Nathaniel Hamlin woodworks tall clock circa 1790+/-

Discussion in 'Wood Movement Clocks' started by Jim DuBois, Sep 27, 2014.

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  1. Jim DuBois

    Jim DuBois Registered User
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    #1 Jim DuBois, Sep 27, 2014
    Last edited by a moderator: Dec 31, 2017
    I am adding the following information on a wood works tall clock for 2 reasons; 1) While it has been finally identified and several folks have seen photos of it over the years, many have not. 2) Never give up the chase when investigating who what when why of our favorite avocations.

    Somewhat over 40 years ago I purchased the clock in the photos from an Indiana antiques dealer by the name of Dick Robeson, He had acquired the clock from an old Indianapolis clock repair person, who ran a clock repair shop in Indy for 50 years, by the name of Brown. According to the family history the clock had been in Indiana for more than 100 years.

    The movement of the clock being a wood works, combined with an iron dial, was of an unknown maker. Over the years the clock was featured in the Cog Counters Journal, it was cussed and discussed with Ward Francillon, as well as shown to every wood works clock person I could chase down, It is a very large movement, plates measuring 12" tall and 10+" wide. It also uses a seat board that is retained by mortise and tenon joints extending completely though the seat board, and pinned under the seat board. It has a tin fan and has 5 posts to mate the plates front and back.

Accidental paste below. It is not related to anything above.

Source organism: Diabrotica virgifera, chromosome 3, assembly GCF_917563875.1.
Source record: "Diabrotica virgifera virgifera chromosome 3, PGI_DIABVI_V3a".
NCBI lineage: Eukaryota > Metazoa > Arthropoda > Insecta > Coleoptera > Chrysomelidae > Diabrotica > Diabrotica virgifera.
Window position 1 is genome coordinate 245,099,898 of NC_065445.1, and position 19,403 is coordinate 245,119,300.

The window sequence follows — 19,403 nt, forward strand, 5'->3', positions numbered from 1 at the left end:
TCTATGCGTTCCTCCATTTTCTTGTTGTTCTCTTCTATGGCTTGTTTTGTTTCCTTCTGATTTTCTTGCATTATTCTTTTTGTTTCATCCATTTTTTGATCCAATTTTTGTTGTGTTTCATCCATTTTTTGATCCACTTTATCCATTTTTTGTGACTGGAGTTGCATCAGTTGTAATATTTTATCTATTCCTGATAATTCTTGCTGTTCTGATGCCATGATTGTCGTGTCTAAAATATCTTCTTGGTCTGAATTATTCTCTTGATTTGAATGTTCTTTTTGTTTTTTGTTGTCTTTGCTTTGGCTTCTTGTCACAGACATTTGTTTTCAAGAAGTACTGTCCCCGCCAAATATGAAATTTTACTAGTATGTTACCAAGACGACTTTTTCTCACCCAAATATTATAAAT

When the clock was first acquired I assumed the dial was a latter addition to the movement, but subsequent investigation suggests it has always been on the movement. The dial is a perfect fit to the hood and surround, careful removal of the wood strips from the dial shows proper aging of all the wood parts and or proper lack of aging under the wood strips….the bell stand and hammer are both improper replacements, but the weights, pendulum, dial, movement, hands, and case all appear original to each other.

    Now, to the point, Phillip Morris has clearly identified the maker of this clock in his book "American Wooden Movement Tall Clocks 1712-1835" as being built by Nathaniel Hamlin, Augusta and Oxford Maine, somewhat after 1780. A very similar case can be seen on page 115, as well as the very similar movements of 2 of his signed clocks. So, finally the search is over…….

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  2. rmarkowitz1_cee4a1

    rmarkowitz1_cee4a1 Registered User
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    #2 rmarkowitz1_cee4a1, Sep 27, 2014
    Last edited by a moderator: Dec 31, 2017
    How absolutely wonderful.

    Thanks for sharing.

    RM
     

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